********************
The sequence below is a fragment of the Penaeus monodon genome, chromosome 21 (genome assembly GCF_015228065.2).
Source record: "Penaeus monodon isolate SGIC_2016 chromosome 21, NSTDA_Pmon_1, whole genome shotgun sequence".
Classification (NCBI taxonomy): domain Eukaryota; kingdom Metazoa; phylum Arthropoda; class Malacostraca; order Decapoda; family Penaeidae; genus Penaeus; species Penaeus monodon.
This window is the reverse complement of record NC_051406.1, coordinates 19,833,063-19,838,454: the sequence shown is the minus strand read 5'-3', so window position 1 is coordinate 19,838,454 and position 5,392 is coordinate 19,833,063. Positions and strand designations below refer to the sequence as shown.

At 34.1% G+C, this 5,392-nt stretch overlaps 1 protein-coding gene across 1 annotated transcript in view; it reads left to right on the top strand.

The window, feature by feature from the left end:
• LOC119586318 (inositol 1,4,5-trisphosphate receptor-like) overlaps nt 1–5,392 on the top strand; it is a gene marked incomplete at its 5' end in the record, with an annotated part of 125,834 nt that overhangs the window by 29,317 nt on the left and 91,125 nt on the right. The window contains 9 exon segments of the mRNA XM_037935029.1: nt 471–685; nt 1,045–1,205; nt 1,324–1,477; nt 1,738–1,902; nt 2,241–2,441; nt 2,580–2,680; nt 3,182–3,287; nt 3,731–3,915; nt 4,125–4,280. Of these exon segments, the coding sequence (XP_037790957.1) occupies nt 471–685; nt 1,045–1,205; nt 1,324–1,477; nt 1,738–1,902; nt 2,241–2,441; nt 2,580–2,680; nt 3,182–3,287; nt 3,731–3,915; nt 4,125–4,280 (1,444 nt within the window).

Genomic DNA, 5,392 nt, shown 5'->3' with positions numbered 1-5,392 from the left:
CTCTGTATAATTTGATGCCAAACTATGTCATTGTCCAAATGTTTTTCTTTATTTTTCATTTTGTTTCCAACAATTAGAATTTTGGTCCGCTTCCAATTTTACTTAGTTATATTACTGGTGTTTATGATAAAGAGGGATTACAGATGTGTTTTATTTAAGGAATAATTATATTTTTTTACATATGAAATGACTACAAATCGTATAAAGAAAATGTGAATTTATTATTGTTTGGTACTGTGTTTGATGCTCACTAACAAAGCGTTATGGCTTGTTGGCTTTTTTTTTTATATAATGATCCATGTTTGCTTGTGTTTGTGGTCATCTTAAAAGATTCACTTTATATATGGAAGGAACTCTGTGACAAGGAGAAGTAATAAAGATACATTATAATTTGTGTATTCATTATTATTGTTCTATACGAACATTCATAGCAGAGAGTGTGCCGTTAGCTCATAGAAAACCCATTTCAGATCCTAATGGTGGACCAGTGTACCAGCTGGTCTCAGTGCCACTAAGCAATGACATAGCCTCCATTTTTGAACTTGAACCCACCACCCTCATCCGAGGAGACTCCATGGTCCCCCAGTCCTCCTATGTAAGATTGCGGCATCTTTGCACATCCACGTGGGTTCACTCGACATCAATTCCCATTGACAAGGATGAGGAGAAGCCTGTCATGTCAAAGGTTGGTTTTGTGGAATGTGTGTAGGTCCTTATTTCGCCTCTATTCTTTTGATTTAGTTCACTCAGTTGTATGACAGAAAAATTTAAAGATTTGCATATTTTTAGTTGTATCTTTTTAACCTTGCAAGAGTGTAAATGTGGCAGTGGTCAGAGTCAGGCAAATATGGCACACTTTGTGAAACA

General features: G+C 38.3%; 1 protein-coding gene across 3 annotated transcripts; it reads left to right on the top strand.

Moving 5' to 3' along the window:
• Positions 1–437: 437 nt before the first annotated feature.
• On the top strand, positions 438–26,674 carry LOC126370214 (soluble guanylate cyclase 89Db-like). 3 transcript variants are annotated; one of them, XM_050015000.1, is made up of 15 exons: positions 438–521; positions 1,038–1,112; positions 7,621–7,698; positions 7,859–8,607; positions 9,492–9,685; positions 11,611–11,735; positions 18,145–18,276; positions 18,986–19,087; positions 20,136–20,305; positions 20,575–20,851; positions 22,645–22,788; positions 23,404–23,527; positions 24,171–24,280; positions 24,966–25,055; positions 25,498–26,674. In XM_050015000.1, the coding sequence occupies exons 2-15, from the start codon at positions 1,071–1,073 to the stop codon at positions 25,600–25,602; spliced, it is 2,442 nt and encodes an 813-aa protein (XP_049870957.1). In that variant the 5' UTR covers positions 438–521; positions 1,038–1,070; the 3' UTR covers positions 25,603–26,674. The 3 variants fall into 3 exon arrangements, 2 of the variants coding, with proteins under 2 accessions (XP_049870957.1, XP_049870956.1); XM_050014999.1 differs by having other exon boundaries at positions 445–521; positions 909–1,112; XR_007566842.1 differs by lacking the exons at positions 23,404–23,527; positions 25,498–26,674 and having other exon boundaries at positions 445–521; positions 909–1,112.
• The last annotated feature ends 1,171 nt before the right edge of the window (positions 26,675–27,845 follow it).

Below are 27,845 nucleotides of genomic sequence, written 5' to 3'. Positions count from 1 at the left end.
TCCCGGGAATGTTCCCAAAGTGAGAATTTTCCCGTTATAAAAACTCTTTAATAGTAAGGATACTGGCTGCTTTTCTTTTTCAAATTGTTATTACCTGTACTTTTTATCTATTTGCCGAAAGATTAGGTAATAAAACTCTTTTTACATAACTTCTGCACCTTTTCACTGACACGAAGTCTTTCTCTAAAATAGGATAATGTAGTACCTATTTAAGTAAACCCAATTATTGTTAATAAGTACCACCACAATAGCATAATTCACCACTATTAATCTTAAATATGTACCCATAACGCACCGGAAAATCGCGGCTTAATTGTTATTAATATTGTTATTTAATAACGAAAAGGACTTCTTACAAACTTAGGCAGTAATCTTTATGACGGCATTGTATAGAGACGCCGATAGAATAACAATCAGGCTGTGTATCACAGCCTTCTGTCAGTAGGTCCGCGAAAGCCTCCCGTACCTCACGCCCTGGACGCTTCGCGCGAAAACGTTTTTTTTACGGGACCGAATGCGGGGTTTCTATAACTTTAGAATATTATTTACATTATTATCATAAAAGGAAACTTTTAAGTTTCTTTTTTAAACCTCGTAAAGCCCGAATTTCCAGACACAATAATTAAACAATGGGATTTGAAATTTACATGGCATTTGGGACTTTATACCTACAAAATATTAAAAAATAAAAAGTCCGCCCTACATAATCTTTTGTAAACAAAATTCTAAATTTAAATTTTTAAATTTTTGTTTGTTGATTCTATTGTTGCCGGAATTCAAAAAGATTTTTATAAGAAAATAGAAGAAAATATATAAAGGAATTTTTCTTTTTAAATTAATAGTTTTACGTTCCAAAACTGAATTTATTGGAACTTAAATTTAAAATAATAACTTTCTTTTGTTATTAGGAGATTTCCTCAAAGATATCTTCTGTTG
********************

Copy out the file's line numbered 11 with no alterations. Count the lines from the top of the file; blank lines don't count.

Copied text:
Moving 5' to 3' along the window: